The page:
The other traits which James depicts in this type follow naturally from its fundamental character. The tender-minded man, he says, is intellectual, idealist, optimist, religious, partisan of free-will, a monist, and a dogmatist. All these qualities betray the almost exclusive concentration of the libido upon the intellectual life. This concentration upon the inner world of thought is nothing else than introversion. In so far as experience plays a rôle with these philosophers, it serves only as an allurement or fillip to abstraction, in response to the imperative need to fit forcibly all the chaos of the universe within well-defined limits, which are, in the last resort, the creation of a spirit obedient to its subjective values.

The tough-minded man is positivist and empiricist. He regards only matters of fact. Experience is his master, his exclusive guide and inspiration. It is only empirical phenomena demonstrable in the outside world which count. Thought is merely a reaction to external experience. In the eyes of these philosophers principles are never of such value as facts; they can only reflect and describe the sequence of phenomena and cannot construct a system. Thus their theories are exposed to contradiction under the overwhelming accumulation of empirical material. Psychic reality for the positivist limits itself to the observation and experience of pleasure and pain; he does not go beyond that, nor does he recognise the rights of philosophical thought. Remaining on the ever-changing surface of the phenomenal world, he partakes himself of its instability; carried away in the chaotic tumult of the universe, he sees all its aspects, all its theoretical and practical possibilities, but he never arrives at the unity or the fixity of a settled system, which alone could satisfy the idealist or tender-minded. The positivist depreciates all values in reducing them to elements lower than themselves; he explains the higher by the lower, and dethrones it, by showing that it is “nothing but such another thing,” which has no value in itself.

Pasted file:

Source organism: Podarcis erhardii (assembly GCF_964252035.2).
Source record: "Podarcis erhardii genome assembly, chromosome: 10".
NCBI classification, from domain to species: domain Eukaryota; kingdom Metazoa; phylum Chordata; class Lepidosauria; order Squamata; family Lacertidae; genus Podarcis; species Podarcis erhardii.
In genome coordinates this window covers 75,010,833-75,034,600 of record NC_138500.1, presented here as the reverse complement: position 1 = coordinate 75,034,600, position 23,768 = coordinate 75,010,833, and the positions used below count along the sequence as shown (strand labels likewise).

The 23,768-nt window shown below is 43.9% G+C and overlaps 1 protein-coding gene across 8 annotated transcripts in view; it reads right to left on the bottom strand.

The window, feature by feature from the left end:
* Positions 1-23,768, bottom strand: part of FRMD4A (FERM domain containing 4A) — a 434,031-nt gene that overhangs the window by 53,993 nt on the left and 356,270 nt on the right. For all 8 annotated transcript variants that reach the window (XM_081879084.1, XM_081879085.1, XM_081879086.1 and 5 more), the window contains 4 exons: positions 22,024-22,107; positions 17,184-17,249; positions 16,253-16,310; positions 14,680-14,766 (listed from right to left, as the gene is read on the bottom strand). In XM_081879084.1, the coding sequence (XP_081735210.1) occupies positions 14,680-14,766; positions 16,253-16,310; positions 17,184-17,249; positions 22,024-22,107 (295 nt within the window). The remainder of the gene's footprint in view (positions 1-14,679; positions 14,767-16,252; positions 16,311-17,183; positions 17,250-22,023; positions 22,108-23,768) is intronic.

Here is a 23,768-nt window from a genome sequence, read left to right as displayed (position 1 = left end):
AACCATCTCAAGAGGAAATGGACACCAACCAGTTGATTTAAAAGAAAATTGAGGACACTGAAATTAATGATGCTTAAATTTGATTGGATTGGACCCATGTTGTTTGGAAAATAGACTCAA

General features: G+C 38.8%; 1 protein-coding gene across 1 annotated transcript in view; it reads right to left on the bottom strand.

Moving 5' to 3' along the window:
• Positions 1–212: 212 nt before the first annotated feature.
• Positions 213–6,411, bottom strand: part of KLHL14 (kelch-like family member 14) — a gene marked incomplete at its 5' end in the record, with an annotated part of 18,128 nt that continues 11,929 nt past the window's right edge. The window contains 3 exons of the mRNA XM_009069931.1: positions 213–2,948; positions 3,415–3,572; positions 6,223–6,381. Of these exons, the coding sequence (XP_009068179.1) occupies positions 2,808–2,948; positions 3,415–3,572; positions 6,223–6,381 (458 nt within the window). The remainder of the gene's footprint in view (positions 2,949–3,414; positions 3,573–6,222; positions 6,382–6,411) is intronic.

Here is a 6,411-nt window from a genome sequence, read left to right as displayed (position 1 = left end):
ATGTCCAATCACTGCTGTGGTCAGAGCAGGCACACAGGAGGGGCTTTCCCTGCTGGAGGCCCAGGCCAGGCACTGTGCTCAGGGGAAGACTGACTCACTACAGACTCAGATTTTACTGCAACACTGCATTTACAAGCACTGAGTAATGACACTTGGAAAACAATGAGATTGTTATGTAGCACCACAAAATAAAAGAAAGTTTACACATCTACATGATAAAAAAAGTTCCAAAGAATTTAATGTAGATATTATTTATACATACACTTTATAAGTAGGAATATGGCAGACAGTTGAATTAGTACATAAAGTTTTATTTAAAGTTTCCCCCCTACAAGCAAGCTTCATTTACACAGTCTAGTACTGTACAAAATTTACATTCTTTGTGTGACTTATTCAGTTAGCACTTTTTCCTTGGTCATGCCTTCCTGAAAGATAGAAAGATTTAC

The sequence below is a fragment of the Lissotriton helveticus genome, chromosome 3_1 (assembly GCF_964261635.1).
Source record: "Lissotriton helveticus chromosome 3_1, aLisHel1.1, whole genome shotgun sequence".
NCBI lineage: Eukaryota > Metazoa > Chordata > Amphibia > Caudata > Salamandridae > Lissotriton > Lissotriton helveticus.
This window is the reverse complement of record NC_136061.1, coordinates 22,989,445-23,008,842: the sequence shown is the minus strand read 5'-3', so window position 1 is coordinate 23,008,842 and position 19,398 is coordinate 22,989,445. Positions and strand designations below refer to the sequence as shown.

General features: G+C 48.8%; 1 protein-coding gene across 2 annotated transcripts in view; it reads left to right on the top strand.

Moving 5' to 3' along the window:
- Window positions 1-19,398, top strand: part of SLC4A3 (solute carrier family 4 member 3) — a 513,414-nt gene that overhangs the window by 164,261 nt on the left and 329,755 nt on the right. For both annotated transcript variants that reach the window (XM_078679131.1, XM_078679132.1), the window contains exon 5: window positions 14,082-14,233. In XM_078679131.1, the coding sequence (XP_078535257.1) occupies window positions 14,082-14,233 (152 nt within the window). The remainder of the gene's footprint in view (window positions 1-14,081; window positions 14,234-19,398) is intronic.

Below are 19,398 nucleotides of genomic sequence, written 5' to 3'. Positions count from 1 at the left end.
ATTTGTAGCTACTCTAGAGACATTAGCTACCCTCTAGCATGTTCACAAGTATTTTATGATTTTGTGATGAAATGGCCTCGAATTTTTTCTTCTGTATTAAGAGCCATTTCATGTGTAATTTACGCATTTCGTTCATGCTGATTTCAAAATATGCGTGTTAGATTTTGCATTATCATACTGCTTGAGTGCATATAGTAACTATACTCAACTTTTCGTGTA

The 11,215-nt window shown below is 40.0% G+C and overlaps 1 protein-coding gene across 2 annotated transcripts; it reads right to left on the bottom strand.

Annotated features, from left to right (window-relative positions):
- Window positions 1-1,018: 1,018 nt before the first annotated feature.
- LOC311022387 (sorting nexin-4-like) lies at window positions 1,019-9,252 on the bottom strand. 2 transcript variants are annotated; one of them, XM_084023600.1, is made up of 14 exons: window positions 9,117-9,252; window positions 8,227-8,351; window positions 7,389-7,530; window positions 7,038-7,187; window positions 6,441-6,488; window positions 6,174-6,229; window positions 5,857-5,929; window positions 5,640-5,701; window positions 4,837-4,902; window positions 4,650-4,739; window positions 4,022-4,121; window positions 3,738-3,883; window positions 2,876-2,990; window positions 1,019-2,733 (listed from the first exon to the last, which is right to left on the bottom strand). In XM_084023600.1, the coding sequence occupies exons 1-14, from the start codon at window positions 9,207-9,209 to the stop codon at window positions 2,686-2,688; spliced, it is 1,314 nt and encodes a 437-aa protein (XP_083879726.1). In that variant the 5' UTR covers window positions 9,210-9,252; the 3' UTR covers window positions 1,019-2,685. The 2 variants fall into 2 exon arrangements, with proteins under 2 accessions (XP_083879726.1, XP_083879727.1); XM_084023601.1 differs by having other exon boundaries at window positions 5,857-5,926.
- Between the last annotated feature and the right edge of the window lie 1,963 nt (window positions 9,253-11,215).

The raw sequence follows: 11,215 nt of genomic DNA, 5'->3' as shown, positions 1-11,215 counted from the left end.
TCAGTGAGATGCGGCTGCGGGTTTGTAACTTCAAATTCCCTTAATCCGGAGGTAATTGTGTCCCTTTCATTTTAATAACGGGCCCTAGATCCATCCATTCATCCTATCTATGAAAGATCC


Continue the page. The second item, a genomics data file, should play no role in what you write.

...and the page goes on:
From these general characteristics, the others which James points out logically follow. The positivist is a sensualist, giving greater value to the specific realm of the senses than to reflection which transcends it. He is a materialist and a pessimist, for he knows only too well the hopeless uncertainty of the course of things. He is irreligious, not being in a state to hold firmly to the realities of the inner world as opposed to the pressure of external facts; he is a determinist and fatalist, only able to show resignation; a pluralist, incapable of all synthesis; and finally a sceptic, as a last and inevitable consequence of all the rest.

The expressions, therefore, used by James, show clearly that the diversity of types is the result of a different localisation of the libido; this libido is the magic power in the depth of our being, which, following the personality, carries it sometimes towards internal life, and sometimes towards the objective world. James compares, for example, the religious subjectivism of the idealist, and the quasi-religious attitude of the contemporary empiricist: “Our esteem for facts has not neutralised in us all religiousness. It is itself almost religious. Our scientific temper is devout.”[4]

A second parallel is furnished by Wilhelm Ostwald,[5] who divides “savants” and men of genius into classics and romantics. The latter are distinguished by their rapid reactions, their extremely prompt and abundant production of ideas and projects, some of which are badly digested and of doubtful value. They are admirable and brilliant masters, loving to teach, of a contagious ardour and enthusiasm, which attracts many pupils, and makes them founders of schools, exercising great personal influence. Herein our type of extraversion is easily recognised. The classics of Ostwald are, on the contrary, slow to react; they produce with much difficulty, are little capable of teaching or of exercising direct personal influence, and lacking enthusiasm are paralysed by their own severe criticism, living apart and absorbed in themselves, making scarcely any disciples, but producing works of finished perfection which often bring them posthumous fame. All these characteristics correspond to introversion.